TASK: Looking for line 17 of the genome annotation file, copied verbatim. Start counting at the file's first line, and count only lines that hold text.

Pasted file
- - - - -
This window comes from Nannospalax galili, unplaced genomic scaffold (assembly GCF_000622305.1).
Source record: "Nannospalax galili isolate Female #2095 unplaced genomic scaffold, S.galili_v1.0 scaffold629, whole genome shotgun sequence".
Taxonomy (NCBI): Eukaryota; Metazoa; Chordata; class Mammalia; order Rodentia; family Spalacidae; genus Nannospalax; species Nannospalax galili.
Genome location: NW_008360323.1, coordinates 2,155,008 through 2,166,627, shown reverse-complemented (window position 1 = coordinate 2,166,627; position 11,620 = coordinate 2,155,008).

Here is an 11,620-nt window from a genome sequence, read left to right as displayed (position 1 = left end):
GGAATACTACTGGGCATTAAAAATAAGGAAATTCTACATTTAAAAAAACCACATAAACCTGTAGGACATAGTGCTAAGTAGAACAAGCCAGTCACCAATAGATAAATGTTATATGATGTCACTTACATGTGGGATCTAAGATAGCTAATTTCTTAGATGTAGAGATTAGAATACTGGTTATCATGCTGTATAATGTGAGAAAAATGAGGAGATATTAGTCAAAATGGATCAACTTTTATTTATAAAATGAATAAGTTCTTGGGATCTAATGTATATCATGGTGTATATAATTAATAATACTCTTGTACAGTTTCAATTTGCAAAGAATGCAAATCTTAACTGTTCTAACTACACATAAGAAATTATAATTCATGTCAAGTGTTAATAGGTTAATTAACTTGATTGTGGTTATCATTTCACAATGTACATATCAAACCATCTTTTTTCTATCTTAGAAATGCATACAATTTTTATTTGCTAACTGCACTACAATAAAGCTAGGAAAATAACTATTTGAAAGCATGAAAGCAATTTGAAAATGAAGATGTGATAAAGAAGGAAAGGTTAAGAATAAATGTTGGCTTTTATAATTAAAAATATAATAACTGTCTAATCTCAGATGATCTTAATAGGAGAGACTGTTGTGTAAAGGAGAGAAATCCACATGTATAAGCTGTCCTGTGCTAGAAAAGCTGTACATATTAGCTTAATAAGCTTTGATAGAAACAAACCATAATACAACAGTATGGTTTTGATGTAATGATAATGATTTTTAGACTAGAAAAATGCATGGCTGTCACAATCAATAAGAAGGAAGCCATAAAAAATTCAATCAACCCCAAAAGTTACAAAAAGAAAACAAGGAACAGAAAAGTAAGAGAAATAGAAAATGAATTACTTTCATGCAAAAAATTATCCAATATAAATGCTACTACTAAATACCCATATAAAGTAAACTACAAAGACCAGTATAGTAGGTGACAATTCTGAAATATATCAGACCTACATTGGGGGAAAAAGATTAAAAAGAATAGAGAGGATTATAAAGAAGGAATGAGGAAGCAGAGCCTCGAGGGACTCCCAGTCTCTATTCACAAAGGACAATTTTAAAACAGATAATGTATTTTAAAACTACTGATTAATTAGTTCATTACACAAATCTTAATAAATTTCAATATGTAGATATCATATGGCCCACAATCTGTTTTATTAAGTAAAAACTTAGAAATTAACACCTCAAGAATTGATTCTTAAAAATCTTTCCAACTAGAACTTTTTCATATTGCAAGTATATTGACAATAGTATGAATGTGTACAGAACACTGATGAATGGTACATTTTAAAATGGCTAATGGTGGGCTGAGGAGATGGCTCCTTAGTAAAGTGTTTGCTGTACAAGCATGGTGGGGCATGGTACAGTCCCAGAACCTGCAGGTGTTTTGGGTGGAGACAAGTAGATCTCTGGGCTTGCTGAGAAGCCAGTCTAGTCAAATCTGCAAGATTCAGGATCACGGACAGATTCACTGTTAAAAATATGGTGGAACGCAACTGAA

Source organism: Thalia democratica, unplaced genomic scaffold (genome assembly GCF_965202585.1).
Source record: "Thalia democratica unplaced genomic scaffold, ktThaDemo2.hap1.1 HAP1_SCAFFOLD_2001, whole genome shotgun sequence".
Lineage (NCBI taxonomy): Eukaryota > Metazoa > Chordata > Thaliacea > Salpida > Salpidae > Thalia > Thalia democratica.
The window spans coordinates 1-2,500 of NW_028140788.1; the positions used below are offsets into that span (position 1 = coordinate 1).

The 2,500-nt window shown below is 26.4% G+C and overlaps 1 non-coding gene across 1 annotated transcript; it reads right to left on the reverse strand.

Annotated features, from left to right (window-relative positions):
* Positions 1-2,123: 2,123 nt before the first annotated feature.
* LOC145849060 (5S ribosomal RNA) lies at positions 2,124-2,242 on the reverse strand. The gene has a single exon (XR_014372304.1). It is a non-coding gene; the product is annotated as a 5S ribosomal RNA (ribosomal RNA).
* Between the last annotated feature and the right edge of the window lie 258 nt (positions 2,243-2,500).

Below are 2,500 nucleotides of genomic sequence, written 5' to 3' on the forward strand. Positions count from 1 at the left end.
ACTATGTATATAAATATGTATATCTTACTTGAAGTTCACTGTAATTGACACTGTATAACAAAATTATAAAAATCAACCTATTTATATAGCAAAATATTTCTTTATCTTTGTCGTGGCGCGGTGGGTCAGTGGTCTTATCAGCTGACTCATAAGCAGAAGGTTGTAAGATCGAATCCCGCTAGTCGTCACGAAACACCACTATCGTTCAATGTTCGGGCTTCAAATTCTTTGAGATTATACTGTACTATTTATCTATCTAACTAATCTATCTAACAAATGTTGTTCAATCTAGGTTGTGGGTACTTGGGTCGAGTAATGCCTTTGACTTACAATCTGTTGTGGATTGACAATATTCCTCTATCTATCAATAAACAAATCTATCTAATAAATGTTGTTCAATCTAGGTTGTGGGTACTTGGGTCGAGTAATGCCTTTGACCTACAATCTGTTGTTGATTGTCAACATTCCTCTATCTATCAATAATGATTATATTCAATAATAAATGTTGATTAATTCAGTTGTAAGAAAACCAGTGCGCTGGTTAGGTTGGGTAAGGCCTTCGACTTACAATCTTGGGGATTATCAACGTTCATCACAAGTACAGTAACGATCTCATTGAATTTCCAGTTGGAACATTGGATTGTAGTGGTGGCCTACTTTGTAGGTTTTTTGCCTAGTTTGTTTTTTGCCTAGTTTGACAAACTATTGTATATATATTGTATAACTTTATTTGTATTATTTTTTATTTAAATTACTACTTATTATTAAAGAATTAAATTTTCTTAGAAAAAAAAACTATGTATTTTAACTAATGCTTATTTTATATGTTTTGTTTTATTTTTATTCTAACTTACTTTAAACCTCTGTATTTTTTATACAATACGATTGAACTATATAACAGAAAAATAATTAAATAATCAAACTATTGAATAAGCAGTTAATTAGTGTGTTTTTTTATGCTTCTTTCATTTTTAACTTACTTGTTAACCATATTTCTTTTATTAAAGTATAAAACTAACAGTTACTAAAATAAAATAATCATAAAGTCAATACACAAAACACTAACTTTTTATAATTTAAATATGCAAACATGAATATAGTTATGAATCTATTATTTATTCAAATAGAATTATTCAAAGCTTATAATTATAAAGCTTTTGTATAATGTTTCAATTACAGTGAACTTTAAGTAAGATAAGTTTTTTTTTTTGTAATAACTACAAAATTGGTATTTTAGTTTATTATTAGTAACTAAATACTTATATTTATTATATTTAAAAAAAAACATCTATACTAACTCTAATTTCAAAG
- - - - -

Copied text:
ACTATGTATATAAATATGTATATCTTACTTGAAGTTCACTGTAATTGACACTGTATAACAAAATTATAAAAATCAACCTATTTATATAGCAAAATATTTCTTTATCTTTGTCGTGGCGCGGTGGGTCAGTGGTCTTATCAGCTGACTCATAAGCAGAAGGTTGTAAGATCGAATCCCGCTAGTCGTCACGAAACACCACTATCGTTCAATGTTCGGGCTTCAAATTCTTTGAGATTATACTGTACTATTTATCTATCTAACTAATCTATCTAACAAATGTTGTTCAATCTAGGTTGTGGGTACTTGGGTCGAGTAATGCCTTTGACTTACAATCTGTTGTGGATTGACAATATTCCTCTATCTATCAATAAACAAATCTATCTAATAAATGTTGTTCAATCTAGGTTGTGGGTACTTGGGTCGAGTAATGCCTTTGACCTACAATCTGTTGTTGATTGTCAACATTCCTCTATCTATCAATAATGATTATATTCAATAATAAATGTTGATTAATTCAGTTGTAAGAAAACCAGTGCGCTGGTTAGGTTGGGTAAGGCCTTCGACTTACAATCTTGGGGATTATCAACGTTCATCACAAGTACAGTAACGATCTCATTGAATTTCCAGTTGGAACATTGGATTGTAGTGGTGGCCTACTTTGTAGGTTTTTTGCCTAGTTTGTTTTTTGCCTAGTTTGACAAACTATTGTATATATATTGTATAACTTTATTTGTATTATTTTTTATTTAAATTACTACTTATTATTAAAGAATTAAATTTTCTTAGAAAAAAAAACTATGTATTTTAACTAATGCTTATTTTATATGTTTTGTTTTATTTTTATTCTAACTTACTTTAAACCTCTGTATTTTTTATACAATACGATTGAACTATATAACAGAAAAATAATTAAATAATCAAACTATTGAATAAGCAGTTAATTAGTGTGTTTTTTTATGCTTCTTTCATTTTTAACTTACTTGTTAACCATATTTCTTTTATTAAAGTATAAAACTAACAGTTACTAAAATAAAATAATCATAAAGTCAATACACAAAACACTAACTTTTTATAATTTAAATATGCAAACATGAATATAGTTATGAATCTATTATTTATTCAAATAGAATTATTCAAAGCTTATAATTATAAAGCTTTTGTATAATGTTTCAATTACAGTGAACTTTAAGTAAGATAAGTTTTTTTTTTTGTAATAACTACAAAATTGGTATTTTAGTTTATTATTAGTAACTAAATACTTATATTTATTATATTTAAAAAAAAACATCTATACTAACTCTAATTTCAAAG